The Electronic Intifada / May 2, 2022
A rally in Toulouse on 5 March against the French government’s order dissolving the solidarity group Collectif Palestine Vaincra. On 29 April, France’s highest court, the Conseil d’Etat, suspended the order against that group and one other. (via Facebook)
Emmanuel Macron’s war against campaigners for Palestinian rights suffered another big setback on Friday.
The Conseil d’Etat, which acts as France’s supreme court ruling on government actions, suspended the president’s order banning two Palestine solidarity groups.
The court upheld the right to call for a boycott of Israeli goods and found the government’s accusations of “anti-Semitism” against the two groups to be unfounded.
In February, on Macron’s instructions, interior minister Gérald Darmanin ordered the dissolution of Collectif Palestine Vaincra (Palestine Will Win Collective) and Comité Palestine Action (Palestine Action Committee).
The government accused the two groups of inciting hatred and violence in relation to Israel.
In a summary of its rulings, the Conseil d’Etat said it suspended the government orders after finding no evidence “that the positions taken by these groups, although clear-cut and even virulent, constitute a call for discrimination, hatred or violence or a provocation to commit acts of terrorism.”
With respect to Comité Palestine Action, the court ruled that the government’s order was “a serious and manifestly illegal violation of the freedom of association and freedom of expression.”
In a finding relevant to the Palestinian-led BDS – boycott, divestment and sanctions – campaign, the Conseil d’Etat stated that “the call for a boycott of certain Israeli products by Collectif Palestine Vaincra cannot by itself justify a dissolution order in the absence of other provocations inciting hatred and violence.”
That is in tune with the unanimous June 2020 decision by the European Court of Human Rights that France’s criminal prosecutions of activists who have called for such boycotts violate fundamental guarantees of freedom of expression.
The Macron administration has been trying to sidestep that European ruling in order to continue its pro-Israel repression.
No evidence of anti-Semitism
In a blow to efforts to equate criticism of Israel and its Zionist state ideology with anti-Jewish bigotry, the Conseil d’Etat found that the government failed to provide evidence of “anti-Semitic acts” by the two groups.
The full ruling on Comité Action Palestine states flatly that “it is not established, contrary to the interior minister’s claims, that the group disseminated anti-Semitic publications on its website.”
The government must now pay around $3,000 to each of the groups. The ruling immediately suspends the order dissolving the two groups pending a final ruling expected at a later stage.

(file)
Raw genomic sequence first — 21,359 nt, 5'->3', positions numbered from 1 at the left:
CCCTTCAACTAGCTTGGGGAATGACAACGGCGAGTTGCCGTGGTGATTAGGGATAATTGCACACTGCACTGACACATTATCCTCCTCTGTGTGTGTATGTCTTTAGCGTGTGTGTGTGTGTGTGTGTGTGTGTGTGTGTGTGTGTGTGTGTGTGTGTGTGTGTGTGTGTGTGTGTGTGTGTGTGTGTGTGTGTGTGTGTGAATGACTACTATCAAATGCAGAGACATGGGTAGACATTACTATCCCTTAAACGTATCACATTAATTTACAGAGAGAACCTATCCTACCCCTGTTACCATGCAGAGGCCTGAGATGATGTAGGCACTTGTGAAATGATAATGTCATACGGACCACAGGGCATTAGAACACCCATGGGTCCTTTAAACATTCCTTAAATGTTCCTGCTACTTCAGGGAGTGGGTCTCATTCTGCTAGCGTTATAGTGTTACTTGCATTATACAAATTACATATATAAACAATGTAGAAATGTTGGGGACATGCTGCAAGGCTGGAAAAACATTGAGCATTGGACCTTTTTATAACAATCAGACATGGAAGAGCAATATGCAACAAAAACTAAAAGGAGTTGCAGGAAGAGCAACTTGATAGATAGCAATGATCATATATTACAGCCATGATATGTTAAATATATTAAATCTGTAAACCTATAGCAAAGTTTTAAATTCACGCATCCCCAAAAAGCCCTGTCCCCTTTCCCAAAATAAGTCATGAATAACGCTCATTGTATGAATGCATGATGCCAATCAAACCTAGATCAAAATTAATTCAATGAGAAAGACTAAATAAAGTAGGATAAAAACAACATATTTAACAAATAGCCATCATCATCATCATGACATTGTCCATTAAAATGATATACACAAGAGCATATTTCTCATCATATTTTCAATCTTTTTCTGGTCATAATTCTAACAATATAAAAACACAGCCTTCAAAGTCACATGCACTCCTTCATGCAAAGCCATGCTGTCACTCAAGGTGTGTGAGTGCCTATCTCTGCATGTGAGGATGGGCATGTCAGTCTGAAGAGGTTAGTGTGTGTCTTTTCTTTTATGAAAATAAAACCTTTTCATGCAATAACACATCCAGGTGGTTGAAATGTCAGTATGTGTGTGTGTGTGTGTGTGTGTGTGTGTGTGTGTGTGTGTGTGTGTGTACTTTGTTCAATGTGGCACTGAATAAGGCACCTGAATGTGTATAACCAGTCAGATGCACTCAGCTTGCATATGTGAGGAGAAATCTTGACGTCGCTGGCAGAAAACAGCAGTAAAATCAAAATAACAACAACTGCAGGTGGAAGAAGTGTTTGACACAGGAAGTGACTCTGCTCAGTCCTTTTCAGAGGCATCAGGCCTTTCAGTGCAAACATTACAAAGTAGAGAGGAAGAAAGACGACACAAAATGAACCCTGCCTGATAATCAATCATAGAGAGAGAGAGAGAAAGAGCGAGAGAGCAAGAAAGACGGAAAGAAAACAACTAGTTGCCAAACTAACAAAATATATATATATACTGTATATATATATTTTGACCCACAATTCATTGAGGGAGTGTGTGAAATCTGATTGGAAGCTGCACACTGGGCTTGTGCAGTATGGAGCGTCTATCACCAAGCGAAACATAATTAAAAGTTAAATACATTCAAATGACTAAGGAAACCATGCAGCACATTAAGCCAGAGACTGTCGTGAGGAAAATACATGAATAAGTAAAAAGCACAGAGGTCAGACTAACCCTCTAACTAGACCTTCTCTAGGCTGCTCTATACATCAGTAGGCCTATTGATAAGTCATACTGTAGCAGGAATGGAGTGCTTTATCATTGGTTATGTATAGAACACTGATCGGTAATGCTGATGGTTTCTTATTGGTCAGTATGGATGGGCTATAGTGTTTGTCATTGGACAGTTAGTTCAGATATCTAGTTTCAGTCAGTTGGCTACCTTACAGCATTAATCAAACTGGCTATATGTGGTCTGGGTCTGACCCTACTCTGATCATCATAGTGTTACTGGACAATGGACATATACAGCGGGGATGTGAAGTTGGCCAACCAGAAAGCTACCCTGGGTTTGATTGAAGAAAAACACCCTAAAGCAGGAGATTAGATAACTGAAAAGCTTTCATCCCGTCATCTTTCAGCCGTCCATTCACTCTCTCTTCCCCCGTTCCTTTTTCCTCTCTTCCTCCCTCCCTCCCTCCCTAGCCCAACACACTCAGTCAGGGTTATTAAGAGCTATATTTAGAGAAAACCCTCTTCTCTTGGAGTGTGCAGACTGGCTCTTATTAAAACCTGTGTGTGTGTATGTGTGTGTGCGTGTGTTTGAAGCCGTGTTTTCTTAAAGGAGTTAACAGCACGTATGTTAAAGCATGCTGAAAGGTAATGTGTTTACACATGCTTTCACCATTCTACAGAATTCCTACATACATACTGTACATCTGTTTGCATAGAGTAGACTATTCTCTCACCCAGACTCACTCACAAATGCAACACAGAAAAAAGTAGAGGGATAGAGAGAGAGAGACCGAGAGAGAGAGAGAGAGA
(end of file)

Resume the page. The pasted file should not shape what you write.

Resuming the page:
Decisions by the Conseil D’Etat cannot be appealed.
Collectif Palestine Vaincra hailed the Conseil d’Etat ruling for “reaffirming the legitimacy of supporting the Palestinian people” and said it was “celebrating that it could freely pursue its struggle.”
The group thanked activists who had protested the government measure, and several solidarity organizations, including Association France-Palestine Solidarité and the Jewish-French Union for Peace (UJFP), that filed briefs in its support at the Conseil d’Etat.
UJFP welcomed the ruling as a “victory against the criminalization of the solidarity movement.”
Almost 11,000 people had signed a petition against the dissolution orders.
Comité Action Palestine said it “would like to dedicate this victory to the Palestinian people and their struggle.”
This is the second major rebuke in the space of a week against Macron’s violations of the fundamental rights of French citizens.
On Tuesday, the Conseil d’Etat, overturned a government decree ordering the closure of a mosque in Bordeaux.
Macron’s interior ministry issued the order earlier this year on the pretext that the mosque was spreading hatred against France and Israel and inciting terrorism.
‘Milestone’ judgment in Germany
And in Germany last week, a court sided with the local Palestine solidarity committee against city authorities in Stuttgart.
The European Legal Support Center (ELSC), a group that defends free speech about Palestine, hailed the decision as a “milestone judgment” that “reaffirms the right to boycott.”
Following a smear campaign in Israeli media, Stuttgart authorities began denying the solidarity group access to city premises and refused to advertise its events on the city’s website.
The municipality cited the 2019 resolution passed by the Bundestag, Germany’s lower house of parliament, smearing the boycott, divestment and sanctions movement as “anti-Semitic.”
The German court affirmed that the Bundestag resolution is nonbinding, and that the Palestine solidarity group’s activities are constitutionally protected free speech.
ELSC noted that this recent decision is “consistent with a growing trend in German case law, which upholds the right of activists to use public facilities for BDS-related events.”
Ali Abunimah is co-founder of The Electronic Intifada and author of The Battle for Justice in Palestine (Haymarket Books)